This Subreddit Solved A 20-Year-Old Mystery — Can It Happen Again?

Meet the web sleuths trying to identify unidentified bodies and find closure for families with missing loved ones

Illustration: Tara Jacoby
Apr 10, 2017 at 12:09 PM ET

One night in 2010, Layla Betts was scanning the internet in her Queensland, Australia, home when she came across a ListVerse Top 10 list of unsolved mysteries. One of the entries stuck with her: a car crash victim who hadn’t been identified 15 years later.

A young man had apparently been picked up as a hitchhiker only to die when the car crashed. The body of the driver was identified, but his passenger had no ID. Only a note addressed to “Jason” was found near the body, which was so severely injured that investigators trying to identify him had to work from an artist’s reconstruction of his face. Because the hitchhiker was wearing a Grateful Dead T-shirt and had two Grateful Dead ticket stubs in his pocket, cyber sleuthing communities dubbed him “Grateful Doe.”

“When I read his case, it really resonated with me,” says Betts, now 26. “Music is so important in my life. I saw a lot of myself in the Grateful Doe, but more importantly, I saw a lot of my friends. I couldn’t imagine someone I loved being unidentified for close to 20 years.”

Betts kept tabs on the case but didn’t have time to do much more than read about it, including the occasional media story and online posts about what little progress others in the amateur sleuthing community had made toward solving it. When she finished college in December 2014, she found more time to dedicate to Grateful Doe — and her efforts had almost immediate and sensational success. After Betts uploaded a poster showing artists’ renditions of Grateful Doe’s face and information about the case to various Reddit threads, it went viral, getting half a million views in two days. One of those views was a man who recognized Grateful Doe as his ex-roommate, Jason. He couldn’t remember Jason’s last name, but another friend was able to send a few photos of Jason to Betts. The resemblance to the sketches of Grateful Doe’s face was uncanny.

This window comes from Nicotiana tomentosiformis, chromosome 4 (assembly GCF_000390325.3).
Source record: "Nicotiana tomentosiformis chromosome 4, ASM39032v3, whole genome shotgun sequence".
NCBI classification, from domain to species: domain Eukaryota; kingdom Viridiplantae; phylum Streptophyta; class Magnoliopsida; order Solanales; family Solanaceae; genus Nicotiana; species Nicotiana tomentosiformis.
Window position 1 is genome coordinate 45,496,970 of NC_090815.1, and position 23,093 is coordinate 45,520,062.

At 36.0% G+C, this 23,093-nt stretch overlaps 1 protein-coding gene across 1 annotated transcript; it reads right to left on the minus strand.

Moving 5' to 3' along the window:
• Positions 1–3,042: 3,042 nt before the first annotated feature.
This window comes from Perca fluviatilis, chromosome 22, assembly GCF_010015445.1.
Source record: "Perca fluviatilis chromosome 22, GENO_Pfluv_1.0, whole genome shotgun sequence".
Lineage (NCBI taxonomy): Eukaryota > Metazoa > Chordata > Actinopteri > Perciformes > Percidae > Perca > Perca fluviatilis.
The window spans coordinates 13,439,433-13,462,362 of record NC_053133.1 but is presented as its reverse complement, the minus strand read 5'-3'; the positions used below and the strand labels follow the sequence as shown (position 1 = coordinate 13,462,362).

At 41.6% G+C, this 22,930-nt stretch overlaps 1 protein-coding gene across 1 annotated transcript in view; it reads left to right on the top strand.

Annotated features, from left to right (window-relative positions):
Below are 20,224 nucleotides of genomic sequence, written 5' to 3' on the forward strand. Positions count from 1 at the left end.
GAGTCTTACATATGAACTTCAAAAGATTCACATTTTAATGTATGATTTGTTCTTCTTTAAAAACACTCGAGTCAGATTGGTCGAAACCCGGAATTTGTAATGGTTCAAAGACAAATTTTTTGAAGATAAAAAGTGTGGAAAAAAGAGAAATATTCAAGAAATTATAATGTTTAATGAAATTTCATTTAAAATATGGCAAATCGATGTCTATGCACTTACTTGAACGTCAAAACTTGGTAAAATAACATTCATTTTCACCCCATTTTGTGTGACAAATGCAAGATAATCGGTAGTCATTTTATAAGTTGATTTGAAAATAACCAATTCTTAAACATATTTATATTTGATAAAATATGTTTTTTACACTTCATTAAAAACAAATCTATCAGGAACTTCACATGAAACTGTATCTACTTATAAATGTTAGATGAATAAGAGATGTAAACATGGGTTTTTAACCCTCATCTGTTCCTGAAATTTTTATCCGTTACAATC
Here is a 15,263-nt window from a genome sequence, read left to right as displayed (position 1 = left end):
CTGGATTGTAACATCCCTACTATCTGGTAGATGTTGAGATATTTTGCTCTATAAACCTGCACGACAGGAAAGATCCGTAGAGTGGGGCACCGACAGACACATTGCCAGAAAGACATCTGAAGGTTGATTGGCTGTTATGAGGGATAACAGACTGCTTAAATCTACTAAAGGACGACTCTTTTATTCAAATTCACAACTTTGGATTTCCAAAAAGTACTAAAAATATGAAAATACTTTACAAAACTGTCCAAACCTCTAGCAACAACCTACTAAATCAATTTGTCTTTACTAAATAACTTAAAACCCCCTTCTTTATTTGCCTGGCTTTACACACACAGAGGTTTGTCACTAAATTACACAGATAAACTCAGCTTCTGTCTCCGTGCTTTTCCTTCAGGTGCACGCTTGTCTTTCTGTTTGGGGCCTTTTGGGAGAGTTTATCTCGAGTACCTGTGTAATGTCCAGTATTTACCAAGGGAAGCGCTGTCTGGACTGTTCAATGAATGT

Then Betts put up a new poster, asking if anyone could identify Jason. This too went viral and was again seen by the right pair of eyes: a man recognized his half-brother, 19-year-old Jason Callahan, who left home to follow his favorite band and hadn’t been heard from since June 1995. Around the same time, Callahan’s mother left a note on a Facebook group about the case. She then filed a missing person report for her son — the family had assumed he had chosen to stay away, so they didn’t file a report when he initially disappeared. DNA tests later confirmed that Grateful Doe was Callahan. In 2016, Grateful Doe was on a new ListVerse list — “10 Unsolved Mysteries That Have Finally Been Cracked” — though Betts’ work was relegated to a generic description, “Grateful Doe’s face has been spread all over the Internet.”

Two years later, the identification of Jason Callahan remains one of the most impressive accomplishments for armchair digital detectives. And it helped Betts launch a community on Reddit dedicated to finding closure for more families whose loved ones are missing and unidentified. At the height of Grateful Doe’s viral fame, the case was being discussed across multiple subreddits, so a Redditor named Pastor_of_Muppets decided to create a dedicated forum to keep track of them all. And r/GratefulDoe was born.

The subreddit amassed about 500 subscribers in its first few days; it now boasts more than 5,000. Betts and Pastor are the moderators. Like Betts, Pastor had been interested in the case for several years, occasionally checking in to see if there had been any new developments.